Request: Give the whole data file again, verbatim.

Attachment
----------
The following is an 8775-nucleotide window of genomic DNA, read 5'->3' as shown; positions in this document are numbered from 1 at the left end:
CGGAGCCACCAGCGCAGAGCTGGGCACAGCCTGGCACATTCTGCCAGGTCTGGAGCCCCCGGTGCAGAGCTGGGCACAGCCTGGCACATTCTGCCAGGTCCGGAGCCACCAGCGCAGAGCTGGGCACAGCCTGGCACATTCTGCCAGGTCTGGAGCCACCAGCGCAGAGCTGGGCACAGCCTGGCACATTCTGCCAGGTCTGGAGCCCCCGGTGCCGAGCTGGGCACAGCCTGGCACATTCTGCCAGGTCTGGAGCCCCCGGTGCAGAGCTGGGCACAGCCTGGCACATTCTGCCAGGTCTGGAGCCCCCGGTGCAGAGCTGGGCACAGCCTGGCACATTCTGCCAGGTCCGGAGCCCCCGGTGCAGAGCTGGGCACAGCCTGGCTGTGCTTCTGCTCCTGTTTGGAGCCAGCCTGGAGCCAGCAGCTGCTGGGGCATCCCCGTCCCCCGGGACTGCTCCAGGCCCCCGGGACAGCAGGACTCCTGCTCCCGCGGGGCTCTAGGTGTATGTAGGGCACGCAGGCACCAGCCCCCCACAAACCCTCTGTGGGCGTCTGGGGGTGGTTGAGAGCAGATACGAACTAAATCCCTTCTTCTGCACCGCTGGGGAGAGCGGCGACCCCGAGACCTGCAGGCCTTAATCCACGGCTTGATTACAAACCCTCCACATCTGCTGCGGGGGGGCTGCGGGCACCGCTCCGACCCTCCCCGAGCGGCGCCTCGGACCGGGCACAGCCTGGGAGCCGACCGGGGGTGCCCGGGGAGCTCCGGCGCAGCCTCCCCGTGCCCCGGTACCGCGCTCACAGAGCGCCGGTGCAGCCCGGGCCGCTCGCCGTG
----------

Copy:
The following is an 8775-nucleotide window of genomic DNA, read 5'->3' as shown; positions in this document are numbered from 1 at the left end:
CGGAGCCACCAGCGCAGAGCTGGGCACAGCCTGGCACATTCTGCCAGGTCTGGAGCCCCCGGTGCAGAGCTGGGCACAGCCTGGCACATTCTGCCAGGTCCGGAGCCACCAGCGCAGAGCTGGGCACAGCCTGGCACATTCTGCCAGGTCTGGAGCCACCAGCGCAGAGCTGGGCACAGCCTGGCACATTCTGCCAGGTCTGGAGCCCCCGGTGCCGAGCTGGGCACAGCCTGGCACATTCTGCCAGGTCTGGAGCCCCCGGTGCAGAGCTGGGCACAGCCTGGCACATTCTGCCAGGTCTGGAGCCCCCGGTGCAGAGCTGGGCACAGCCTGGCACATTCTGCCAGGTCCGGAGCCCCCGGTGCAGAGCTGGGCACAGCCTGGCTGTGCTTCTGCTCCTGTTTGGAGCCAGCCTGGAGCCAGCAGCTGCTGGGGCATCCCCGTCCCCCGGGACTGCTCCAGGCCCCCGGGACAGCAGGACTCCTGCTCCCGCGGGGCTCTAGGTGTATGTAGGGCACGCAGGCACCAGCCCCCCACAAACCCTCTGTGGGCGTCTGGGGGTGGTTGAGAGCAGATACGAACTAAATCCCTTCTTCTGCACCGCTGGGGAGAGCGGCGACCCCGAGACCTGCAGGCCTTAATCCACGGCTTGATTACAAACCCTCCACATCTGCTGCGGGGGGGCTGCGGGCACCGCTCCGACCCTCCCCGAGCGGCGCCTCGGACCGGGCACAGCCTGGGAGCCGACCGGGGGTGCCCGGGGAGCTCCGGCGCAGCCTCCCCGTGCCCCGGTACCGCGCTCACAGAGCGCCGGTGCAGCCCGGGCCGCTCGCCGTG